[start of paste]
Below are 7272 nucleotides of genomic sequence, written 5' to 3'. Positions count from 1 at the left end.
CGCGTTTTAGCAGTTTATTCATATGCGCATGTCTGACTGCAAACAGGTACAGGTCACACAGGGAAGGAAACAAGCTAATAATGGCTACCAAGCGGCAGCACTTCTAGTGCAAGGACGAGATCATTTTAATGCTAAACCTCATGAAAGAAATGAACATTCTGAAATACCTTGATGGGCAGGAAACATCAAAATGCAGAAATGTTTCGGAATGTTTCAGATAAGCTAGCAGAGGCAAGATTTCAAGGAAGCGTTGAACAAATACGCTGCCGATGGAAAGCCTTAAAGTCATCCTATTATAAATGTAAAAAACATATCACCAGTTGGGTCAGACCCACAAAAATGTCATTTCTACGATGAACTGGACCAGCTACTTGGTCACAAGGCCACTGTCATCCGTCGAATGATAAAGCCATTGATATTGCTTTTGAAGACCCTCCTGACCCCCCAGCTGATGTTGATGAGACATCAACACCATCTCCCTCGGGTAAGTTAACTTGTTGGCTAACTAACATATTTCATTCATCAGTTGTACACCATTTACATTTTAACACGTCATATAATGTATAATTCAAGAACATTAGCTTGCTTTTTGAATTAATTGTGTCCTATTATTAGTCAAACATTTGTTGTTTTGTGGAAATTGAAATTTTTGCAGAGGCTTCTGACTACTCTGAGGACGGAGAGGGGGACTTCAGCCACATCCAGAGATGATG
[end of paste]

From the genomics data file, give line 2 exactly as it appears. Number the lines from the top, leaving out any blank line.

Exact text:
CGCGTTTTAGCAGTTTATTCATATGCGCATGTCTGACTGCAAACAGGTACAGGTCACACAGGGAAGGAAACAAGCTAATAATGGCTACCAAGCGGCAGCACTTCTAGTGCAAGGACGAGATCATTTTAATGCTAAACCTCATGAAAGAAATGAACATTCTGAAATACCTTGATGGGCAGGAAACATCAAAATGCAGAAATGTTTCGGAATGTTTCAGATAAGCTAGCAGAGGCAAGATTTCAAGGAAGCGTTGAACAAATACGCTGCCGATGGAAAGCCTTAAAGTCATCCTATTATAAATGTAAAAAACATATCACCAGTTGGGTCAGACCCACAAAAATGTCATTTCTACGATGAACTGGACCAGCTACTTGGTCACAAGGCCACTGTCATCCGTCGAATGATAAAGCCATTGATATTGCTTTTGAAGACCCTCCTGACCCCCCAGCTGATGTTGATGAGACATCAACACCATCTCCCTCGGGTAAGTTAACTTGTTGGCTAACTAACATATTTCATTCATCAGTTGTACACCATTTACATTTTAACACGTCATATAATGTATAATTCAAGAACATTAGCTTGCTTTTTGAATTAATTGTGTCCTATTATTAGTCAAACATTTGTTGTTTTGTGGAAATTGAAATTTTTGCAGAGGCTTCTGACTACTCTGAGGACGGAGAGGGGGACTTCAGCCACATCCAGAGATGATG